Lewiston school board approves school budget; 5.4 percent increase in property taxes

LEWISTON — The School Committee voted unanimously Monday night for a budget that would increase property taxes 5.4 percent.

For a home valued at $150,000, that would mean property taxes would go up $72 per year.

The increase is less than the 8.4 percent Superintendent Bill Webster called for March 5 when he first proposed the budget. After the City Council said an 8.4 percent increase would be too much, School Committee members approved reductions in the budget, including hiring fewer teachers and cutting course reimbursements to teachers.

The budget goes to the City Council for a vote May 7, then to voters in a May 14  referendum.

If it is approved, this would be the first time in five years the school budget has called for a significant property tax increase, Webster said.

“The budget reflects a balance in what we need educationally for Lewiston students and the city's ability to fund education,” Webster said. The spending plan would “allow us to maintain the status quo, but not expand programs.”

The one exception, he added, would be a new life skills room for special ed students at Farwell Elementary School, a move which would allow some students to be educated in the system instead of out of the district.

Committee Chairman James Handy called the property tax increase “fair. Given constraints from Augusta, this is the best we can do,” he said. Deciding the budget meant painful choices, including not hiring two new resource room teachers for special ed students, Handy said. “It's disappointing that we're having to make that cut."

The big reasons for a higher school budget include the first year's loan payment on the $9.1 bond to renovate and expand the Lewiston Middle School ($740,000), pay raises for teachers ($846,000), and 13 new positions, mostly teachers and ed techs ($501,000) to keep pace with a growing student population. Lewiston's student population of 5,139 is expected to increase another 150 students this fall.

Of those 13 positions, eight are new, the other five are not new to Lewiston schools but are new to the city budget as they've been paid for by federal money.

Overall, the recommended school budget is $58.4 million, up from the current $54.5 million. Of that, $38.5 million comes from state taxpayers, an increase of 5.4 percent over the current year; and $17.1 million comes from Lewiston property taxpayers.

While the state is giving Lewiston more money for education, two changes in state policy mean Lewiston, like all districts, will get less.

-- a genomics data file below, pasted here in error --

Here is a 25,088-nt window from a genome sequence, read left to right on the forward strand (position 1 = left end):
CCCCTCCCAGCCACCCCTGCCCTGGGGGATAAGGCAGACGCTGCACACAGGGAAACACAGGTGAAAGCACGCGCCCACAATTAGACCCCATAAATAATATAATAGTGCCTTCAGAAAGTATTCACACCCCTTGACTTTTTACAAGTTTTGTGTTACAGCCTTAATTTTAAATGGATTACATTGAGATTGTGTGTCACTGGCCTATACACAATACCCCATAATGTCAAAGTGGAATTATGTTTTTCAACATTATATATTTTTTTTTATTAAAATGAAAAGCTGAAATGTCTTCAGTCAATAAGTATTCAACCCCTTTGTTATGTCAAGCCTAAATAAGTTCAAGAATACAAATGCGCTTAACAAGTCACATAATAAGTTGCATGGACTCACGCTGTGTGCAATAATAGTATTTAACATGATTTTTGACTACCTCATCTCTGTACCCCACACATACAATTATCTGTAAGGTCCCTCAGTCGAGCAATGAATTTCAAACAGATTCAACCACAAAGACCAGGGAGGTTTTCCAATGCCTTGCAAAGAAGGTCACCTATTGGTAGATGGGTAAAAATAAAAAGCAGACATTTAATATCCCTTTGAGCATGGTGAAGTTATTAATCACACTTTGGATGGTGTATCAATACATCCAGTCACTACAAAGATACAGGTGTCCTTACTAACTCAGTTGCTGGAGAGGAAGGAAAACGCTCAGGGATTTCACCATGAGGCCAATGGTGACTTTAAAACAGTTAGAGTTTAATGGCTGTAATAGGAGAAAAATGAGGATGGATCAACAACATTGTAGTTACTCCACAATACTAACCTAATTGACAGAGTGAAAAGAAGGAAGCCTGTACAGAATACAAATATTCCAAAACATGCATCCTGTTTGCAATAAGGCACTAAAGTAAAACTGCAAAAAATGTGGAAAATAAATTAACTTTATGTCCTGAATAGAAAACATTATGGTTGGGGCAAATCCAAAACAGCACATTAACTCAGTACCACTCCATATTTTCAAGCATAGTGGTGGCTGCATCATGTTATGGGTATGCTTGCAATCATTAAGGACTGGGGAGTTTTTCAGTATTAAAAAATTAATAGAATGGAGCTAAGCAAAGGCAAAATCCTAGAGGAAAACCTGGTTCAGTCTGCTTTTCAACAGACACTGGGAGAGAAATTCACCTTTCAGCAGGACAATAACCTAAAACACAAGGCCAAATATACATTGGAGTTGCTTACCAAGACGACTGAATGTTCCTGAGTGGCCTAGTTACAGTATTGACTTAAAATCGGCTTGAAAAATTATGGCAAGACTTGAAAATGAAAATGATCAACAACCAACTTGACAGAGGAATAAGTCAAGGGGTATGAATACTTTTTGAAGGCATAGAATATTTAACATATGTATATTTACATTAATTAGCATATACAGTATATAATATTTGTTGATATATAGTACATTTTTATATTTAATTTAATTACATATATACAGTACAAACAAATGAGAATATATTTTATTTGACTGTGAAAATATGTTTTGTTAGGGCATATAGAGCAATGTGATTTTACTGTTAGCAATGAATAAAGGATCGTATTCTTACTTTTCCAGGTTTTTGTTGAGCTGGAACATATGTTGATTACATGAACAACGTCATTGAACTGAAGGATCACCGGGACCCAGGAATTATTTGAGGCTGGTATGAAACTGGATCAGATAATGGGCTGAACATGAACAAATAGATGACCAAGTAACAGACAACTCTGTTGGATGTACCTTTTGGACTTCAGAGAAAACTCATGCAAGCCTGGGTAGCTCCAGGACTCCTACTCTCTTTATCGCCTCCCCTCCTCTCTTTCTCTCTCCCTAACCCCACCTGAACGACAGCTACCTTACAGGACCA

The state is proposing to mandate local school districts begin paying toward future teacher pensions, which means a $696,000 bill to Lewiston. The state has also proposed shifting a Medicaid expense for special ed students it used to cover. For Lewiston that expense is $400,000.

In other action, the committee:

* Approved field trip requests for Lewiston Regional Technical Center students to attend national culinary competition next week in Baltimore.

* Expelled two unnamed students from Lewiston High School.

* Accepted the resignation of committee member Robert Connors, who is leaving for health reasons.


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 's picture

Time to nix the LMS addition out front?

Voters probably shouldn’t have voted for the first Lewiston Middle School renovation proposal that came along. A no vote would have forced them to re-consider other options that might not have included constructing the addition out front.
I won’t argue with the fact that renovating the existing school needed to happen but I suspect the proposed addition in front of the Middle School, to house primarily school administration and a library, is a significant portion of that $9M. I find it odd that renovation and addition costs were originally proposed seperately but were later combined when it came time to vote.
Going by numbers reported in the March 6th Sun Journal school budget story $60 dollars or 83% of this now $72 per $150,000 tax increase are tied to the Middle School renovation. Perhaps it's time to nix the addition out front and lower the increase to something like $35 per $150,000?
Let's not forget, we still have a municipal budget tax increase that will most likely be in addition to this school budget tax increase.

Joe Morin's picture

Once again

I think paying for all the education through property taxes is an antiquated system. A large piece of the student growth comes from residents that pay no property taxes at all. While I own an investment property in Auburn I refused to purchase my residence there. I was sick of the shenanigans there and felt like I was a victim of the school departments wishlist spending. Now after living in Lewiston for less then a year, pow 5.4% increase... I think I'm going to raise my rent on all my tenants every time my costs go up. Heat, electricity, sewerage & water, Rainwater tax, Property taxes, insurance. Owning property is an ever increasing challenge and expense that allows for confiscatory policies that tax me with any benefits.


could I get a pay increase???

Could I get a pay increase of 5.4 percent? I wish but it isn't going to happen. I have to budget within my means and it is time this city starts doing the same especially the School dept. One high school 3 pencil pushers costing over 200 thousand a year and then there are the benefits (oh don't go there). our teachers bear the punt of the teaching process not the supply clerks and punishment liaisons. then soon after the hike they will want to compete with auburn and give out whack-a-pads to kindergarten students. I know when I was in school we didn't have new books all the time, and some were quite a few years old but then again the book companies did not wine and dine the supply clerks either.


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